Why I'm Glad the Bailout Failed

You don’t have to be a financial genius to realize that we are experiencing economic upheaval in America. Just turn on the TV or check the internet — every newscaster and pundit is talking about the current crisis and looming disaster. Only time will tell if this is a hiccup or the start of a downward spiral. To have even a basic understanding of the situation, you better brush up on sub-prime loans, derivatives and credit markets and know the difference between AIG, Fannie Mae, Freddie Mac and Bernie Mac. (Sorry, I couldn’t help myself!) Once you get a grasp on the idea that there is a problem, you hear the word BAILOUT. What a great word! We can get this whole mess fixed and stabilized by writing a $700,000,000,000 check! Where do I sign? True, the solution might not be quite that simple but even if the bailout plan passed and the credit markets came unstuck, is that really what we want?

Maybe we have talked too much about how to get out of this mess –the market and political factors behind it — and not enough about what really got us here. Maybe this whole situation is a result of a much bigger problem. Maybe the reality of not finding a quick-fix on Capitol Hill will be a wake up call, an alarm persistently saying “look deeper!”

The root issue is not illiquidity in the credit market or fat bonuses for CEOs. The issue is discontent. A dissatisfaction with what we do have drives us to keep up with the Joneses, our neighbors, coworkers, bosses and the family we sit next to in church. Want a HD TV, the iPhone, iPod, a Disney vacation, the latest fashion and the newest MacBook? Just open a new credit card – easy as that. Or what about owning a home? Gone are the days when that purchase was marked by significant achievement and effort. Those feelings have morphed into a God-given right. We deserve not just any home, but the biggest home we can afford the payments on. Don’t mind that we are paying only interest and in three years the rate will jump to a gazillion percent! Our insatiable hunger has led many of us to do whatever it takes to get whatever we want, whenever we want it. A discontented heart often leads to greed – always wanting more and never finding it enough. And the credit market only made it easier.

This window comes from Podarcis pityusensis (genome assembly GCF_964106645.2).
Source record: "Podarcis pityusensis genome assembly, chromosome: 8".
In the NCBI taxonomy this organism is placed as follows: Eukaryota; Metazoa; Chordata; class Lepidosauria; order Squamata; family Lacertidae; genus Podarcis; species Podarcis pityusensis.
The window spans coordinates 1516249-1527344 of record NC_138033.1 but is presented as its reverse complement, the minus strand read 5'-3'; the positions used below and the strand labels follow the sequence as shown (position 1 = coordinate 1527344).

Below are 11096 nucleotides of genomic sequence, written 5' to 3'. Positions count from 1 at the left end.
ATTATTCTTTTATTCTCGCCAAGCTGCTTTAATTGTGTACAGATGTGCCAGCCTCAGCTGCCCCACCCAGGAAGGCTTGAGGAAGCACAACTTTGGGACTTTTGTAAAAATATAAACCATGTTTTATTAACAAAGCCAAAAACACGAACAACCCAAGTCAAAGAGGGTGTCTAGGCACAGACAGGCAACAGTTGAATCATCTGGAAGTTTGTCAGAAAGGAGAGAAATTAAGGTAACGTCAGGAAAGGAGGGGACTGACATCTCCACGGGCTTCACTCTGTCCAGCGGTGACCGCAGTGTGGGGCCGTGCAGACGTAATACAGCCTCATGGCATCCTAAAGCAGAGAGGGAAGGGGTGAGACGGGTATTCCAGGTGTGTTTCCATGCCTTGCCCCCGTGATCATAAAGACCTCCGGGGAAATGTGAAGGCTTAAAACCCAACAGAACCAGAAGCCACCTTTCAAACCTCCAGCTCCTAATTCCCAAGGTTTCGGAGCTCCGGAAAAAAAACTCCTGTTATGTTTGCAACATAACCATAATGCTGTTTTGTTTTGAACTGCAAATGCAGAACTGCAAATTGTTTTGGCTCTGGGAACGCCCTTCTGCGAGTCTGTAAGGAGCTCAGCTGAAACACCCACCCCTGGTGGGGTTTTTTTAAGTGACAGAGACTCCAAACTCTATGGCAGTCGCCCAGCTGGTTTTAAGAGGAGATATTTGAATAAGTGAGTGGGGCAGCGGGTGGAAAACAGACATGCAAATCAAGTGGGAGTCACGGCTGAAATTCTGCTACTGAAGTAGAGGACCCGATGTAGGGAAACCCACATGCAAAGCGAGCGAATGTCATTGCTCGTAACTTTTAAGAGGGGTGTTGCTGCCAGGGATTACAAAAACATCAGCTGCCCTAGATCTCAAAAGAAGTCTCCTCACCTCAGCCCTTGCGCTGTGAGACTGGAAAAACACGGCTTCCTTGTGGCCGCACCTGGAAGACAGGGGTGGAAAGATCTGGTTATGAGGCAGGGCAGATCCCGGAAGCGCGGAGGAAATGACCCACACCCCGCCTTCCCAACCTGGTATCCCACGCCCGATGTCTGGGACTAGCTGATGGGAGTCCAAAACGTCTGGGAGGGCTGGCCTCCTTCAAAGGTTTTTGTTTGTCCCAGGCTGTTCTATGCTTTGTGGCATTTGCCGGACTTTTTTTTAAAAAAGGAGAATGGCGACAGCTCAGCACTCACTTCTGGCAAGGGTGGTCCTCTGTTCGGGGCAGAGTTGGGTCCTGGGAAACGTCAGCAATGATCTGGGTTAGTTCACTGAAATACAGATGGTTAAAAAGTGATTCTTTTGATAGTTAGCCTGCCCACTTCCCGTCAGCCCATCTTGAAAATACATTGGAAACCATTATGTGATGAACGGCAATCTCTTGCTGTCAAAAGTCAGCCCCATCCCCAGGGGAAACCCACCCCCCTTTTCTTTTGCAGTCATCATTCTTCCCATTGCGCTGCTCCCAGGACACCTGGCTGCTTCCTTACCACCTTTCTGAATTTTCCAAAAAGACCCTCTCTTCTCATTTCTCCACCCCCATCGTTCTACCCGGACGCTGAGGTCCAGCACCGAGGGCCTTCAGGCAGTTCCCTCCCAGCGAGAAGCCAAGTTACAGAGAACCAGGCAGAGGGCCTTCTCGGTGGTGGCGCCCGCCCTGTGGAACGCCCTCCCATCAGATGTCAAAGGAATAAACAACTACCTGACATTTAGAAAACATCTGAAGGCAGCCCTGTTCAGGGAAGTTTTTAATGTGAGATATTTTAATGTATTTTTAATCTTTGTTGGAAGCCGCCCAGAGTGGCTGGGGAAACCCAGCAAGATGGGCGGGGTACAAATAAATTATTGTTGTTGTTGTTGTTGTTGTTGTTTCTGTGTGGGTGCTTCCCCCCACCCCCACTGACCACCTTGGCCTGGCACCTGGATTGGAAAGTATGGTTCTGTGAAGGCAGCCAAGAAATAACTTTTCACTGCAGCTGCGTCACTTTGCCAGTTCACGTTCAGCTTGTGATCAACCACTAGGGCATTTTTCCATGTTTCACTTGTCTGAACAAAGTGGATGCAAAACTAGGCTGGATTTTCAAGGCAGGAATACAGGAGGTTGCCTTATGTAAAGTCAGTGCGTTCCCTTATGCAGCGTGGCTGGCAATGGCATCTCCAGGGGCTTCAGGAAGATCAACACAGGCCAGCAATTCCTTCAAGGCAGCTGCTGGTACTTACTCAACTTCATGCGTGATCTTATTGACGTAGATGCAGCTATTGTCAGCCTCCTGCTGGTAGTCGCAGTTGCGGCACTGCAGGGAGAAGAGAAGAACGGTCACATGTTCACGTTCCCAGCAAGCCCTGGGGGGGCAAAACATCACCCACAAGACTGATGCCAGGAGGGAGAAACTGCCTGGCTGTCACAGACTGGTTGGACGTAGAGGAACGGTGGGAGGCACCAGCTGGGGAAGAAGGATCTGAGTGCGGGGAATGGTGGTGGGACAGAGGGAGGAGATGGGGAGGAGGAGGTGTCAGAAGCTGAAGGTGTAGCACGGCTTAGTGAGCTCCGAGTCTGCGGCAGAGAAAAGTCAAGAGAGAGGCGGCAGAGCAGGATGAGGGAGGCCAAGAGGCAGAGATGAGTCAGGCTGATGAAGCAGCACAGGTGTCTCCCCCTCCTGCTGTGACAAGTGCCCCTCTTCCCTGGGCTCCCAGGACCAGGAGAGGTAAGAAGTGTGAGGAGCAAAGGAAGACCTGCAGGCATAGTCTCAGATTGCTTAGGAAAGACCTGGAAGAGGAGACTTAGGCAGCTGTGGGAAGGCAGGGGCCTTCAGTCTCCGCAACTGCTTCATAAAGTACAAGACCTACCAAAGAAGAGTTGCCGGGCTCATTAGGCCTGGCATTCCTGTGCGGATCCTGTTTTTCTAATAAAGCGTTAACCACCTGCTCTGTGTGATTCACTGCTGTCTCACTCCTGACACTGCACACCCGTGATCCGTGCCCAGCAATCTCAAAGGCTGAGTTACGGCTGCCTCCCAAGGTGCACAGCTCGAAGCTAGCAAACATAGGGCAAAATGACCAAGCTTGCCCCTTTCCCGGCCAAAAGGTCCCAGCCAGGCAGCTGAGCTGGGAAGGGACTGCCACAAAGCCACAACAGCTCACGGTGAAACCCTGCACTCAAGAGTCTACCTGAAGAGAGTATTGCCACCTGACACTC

So when talk of a bailout comes along, of course we want it! It’s our “get out of jail free” card. It makes everything okay and keeps the train rolling down the tracks we have been laying for years. It feeds the monster — instant gratification without any hitches.

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It would probably do us good to not get what we want and develop some discipline. Revolutionary, isn’t it! I know that discipline might sound like a bad word but the average American saves less than one percent of their income. Less than one percent! If credit stops flowing like a raging Colorado river, people would be forced to save for a down payment, buy something only when they have the money, or resist the urge to automatically upgrade to the latest and greatest.

We don’t like to be deprived. That’s the American way, right? Maybe we have forgotten that a life devoid of personal responsibility ceases to be free and is simply a slave to its bloated desires and unmet cravings. America is indeed a land of opportunity. We should be careful to not mistake opportunity for obligation and a free ride.

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